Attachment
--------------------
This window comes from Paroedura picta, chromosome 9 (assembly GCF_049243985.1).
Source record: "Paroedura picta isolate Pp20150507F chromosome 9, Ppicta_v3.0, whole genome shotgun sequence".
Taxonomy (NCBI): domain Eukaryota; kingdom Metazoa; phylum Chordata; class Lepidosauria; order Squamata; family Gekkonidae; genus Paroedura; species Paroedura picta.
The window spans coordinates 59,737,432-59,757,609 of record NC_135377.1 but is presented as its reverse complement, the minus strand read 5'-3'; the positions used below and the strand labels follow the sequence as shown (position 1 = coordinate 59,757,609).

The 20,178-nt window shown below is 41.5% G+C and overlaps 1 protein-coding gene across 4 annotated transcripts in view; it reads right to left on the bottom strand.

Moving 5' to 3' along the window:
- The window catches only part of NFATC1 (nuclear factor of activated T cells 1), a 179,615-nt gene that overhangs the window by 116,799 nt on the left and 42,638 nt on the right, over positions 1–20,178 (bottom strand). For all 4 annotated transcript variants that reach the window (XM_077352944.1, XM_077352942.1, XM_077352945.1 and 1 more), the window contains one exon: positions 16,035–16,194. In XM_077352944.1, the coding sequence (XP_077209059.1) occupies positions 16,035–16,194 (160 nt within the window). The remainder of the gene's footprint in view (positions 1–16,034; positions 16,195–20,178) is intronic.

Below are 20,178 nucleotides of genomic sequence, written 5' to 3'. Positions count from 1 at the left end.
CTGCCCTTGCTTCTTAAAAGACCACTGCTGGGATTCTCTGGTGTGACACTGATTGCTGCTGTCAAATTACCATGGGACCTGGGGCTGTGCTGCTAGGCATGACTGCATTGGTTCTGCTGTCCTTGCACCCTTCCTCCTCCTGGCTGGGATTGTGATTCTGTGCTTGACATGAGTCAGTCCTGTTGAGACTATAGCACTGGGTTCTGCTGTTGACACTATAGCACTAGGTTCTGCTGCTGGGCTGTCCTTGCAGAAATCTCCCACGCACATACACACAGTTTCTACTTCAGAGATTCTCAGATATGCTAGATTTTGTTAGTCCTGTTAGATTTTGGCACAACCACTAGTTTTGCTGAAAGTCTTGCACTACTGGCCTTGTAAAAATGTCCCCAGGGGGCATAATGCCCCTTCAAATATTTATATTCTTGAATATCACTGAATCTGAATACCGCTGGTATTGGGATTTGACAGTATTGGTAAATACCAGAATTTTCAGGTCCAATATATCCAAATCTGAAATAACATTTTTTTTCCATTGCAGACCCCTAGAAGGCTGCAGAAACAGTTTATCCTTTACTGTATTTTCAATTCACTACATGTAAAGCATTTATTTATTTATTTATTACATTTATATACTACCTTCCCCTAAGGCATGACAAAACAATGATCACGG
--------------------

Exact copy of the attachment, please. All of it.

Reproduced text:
This window comes from Paroedura picta, chromosome 9 (assembly GCF_049243985.1).
Source record: "Paroedura picta isolate Pp20150507F chromosome 9, Ppicta_v3.0, whole genome shotgun sequence".
Taxonomy (NCBI): domain Eukaryota; kingdom Metazoa; phylum Chordata; class Lepidosauria; order Squamata; family Gekkonidae; genus Paroedura; species Paroedura picta.
The window spans coordinates 59,737,432-59,757,609 of record NC_135377.1 but is presented as its reverse complement, the minus strand read 5'-3'; the positions used below and the strand labels follow the sequence as shown (position 1 = coordinate 59,757,609).

The 20,178-nt window shown below is 41.5% G+C and overlaps 1 protein-coding gene across 4 annotated transcripts in view; it reads right to left on the bottom strand.

Moving 5' to 3' along the window:
- The window catches only part of NFATC1 (nuclear factor of activated T cells 1), a 179,615-nt gene that overhangs the window by 116,799 nt on the left and 42,638 nt on the right, over positions 1–20,178 (bottom strand). For all 4 annotated transcript variants that reach the window (XM_077352944.1, XM_077352942.1, XM_077352945.1 and 1 more), the window contains one exon: positions 16,035–16,194. In XM_077352944.1, the coding sequence (XP_077209059.1) occupies positions 16,035–16,194 (160 nt within the window). The remainder of the gene's footprint in view (positions 1–16,034; positions 16,195–20,178) is intronic.

Below are 20,178 nucleotides of genomic sequence, written 5' to 3'. Positions count from 1 at the left end.
CTGCCCTTGCTTCTTAAAAGACCACTGCTGGGATTCTCTGGTGTGACACTGATTGCTGCTGTCAAATTACCATGGGACCTGGGGCTGTGCTGCTAGGCATGACTGCATTGGTTCTGCTGTCCTTGCACCCTTCCTCCTCCTGGCTGGGATTGTGATTCTGTGCTTGACATGAGTCAGTCCTGTTGAGACTATAGCACTGGGTTCTGCTGTTGACACTATAGCACTAGGTTCTGCTGCTGGGCTGTCCTTGCAGAAATCTCCCACGCACATACACACAGTTTCTACTTCAGAGATTCTCAGATATGCTAGATTTTGTTAGTCCTGTTAGATTTTGGCACAACCACTAGTTTTGCTGAAAGTCTTGCACTACTGGCCTTGTAAAAATGTCCCCAGGGGGCATAATGCCCCTTCAAATATTTATATTCTTGAATATCACTGAATCTGAATACCGCTGGTATTGGGATTTGACAGTATTGGTAAATACCAGAATTTTCAGGTCCAATATATCCAAATCTGAAATAACATTTTTTTTCCATTGCAGACCCCTAGAAGGCTGCAGAAACAGTTTATCCTTTACTGTATTTTCAATTCACTACATGTAAAGCATTTATTTATTTATTTATTACATTTATATACTACCTTCCCCTAAGGCATGACAAAACAATGATCACGG